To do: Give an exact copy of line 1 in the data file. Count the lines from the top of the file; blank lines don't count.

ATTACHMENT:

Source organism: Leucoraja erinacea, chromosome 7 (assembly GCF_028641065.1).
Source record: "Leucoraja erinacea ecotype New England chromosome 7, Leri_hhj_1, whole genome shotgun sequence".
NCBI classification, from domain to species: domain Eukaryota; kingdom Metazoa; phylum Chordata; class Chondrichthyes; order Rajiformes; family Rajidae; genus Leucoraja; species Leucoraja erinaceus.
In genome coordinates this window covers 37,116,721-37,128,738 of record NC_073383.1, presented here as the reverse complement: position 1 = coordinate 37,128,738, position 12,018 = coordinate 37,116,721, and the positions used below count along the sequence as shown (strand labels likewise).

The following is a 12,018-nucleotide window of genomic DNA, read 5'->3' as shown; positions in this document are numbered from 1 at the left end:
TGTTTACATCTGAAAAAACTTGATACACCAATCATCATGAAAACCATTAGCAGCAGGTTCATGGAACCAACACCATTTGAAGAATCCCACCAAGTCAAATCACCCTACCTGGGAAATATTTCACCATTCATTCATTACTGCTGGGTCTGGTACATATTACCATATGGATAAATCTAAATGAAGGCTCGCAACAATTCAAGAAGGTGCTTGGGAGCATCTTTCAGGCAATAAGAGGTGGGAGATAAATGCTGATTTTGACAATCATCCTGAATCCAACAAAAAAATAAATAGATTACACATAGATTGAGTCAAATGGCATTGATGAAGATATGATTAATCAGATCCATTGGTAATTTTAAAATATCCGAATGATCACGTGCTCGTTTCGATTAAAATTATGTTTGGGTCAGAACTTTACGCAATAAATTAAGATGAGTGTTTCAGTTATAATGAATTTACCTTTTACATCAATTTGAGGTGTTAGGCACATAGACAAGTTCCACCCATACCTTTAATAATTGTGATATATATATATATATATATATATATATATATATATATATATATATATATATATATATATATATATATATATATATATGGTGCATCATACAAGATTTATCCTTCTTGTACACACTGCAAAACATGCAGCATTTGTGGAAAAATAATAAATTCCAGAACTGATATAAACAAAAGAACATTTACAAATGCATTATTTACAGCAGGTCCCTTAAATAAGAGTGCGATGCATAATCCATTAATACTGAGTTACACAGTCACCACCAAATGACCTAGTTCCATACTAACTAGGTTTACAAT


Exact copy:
Source organism: Leucoraja erinacea, chromosome 7 (assembly GCF_028641065.1).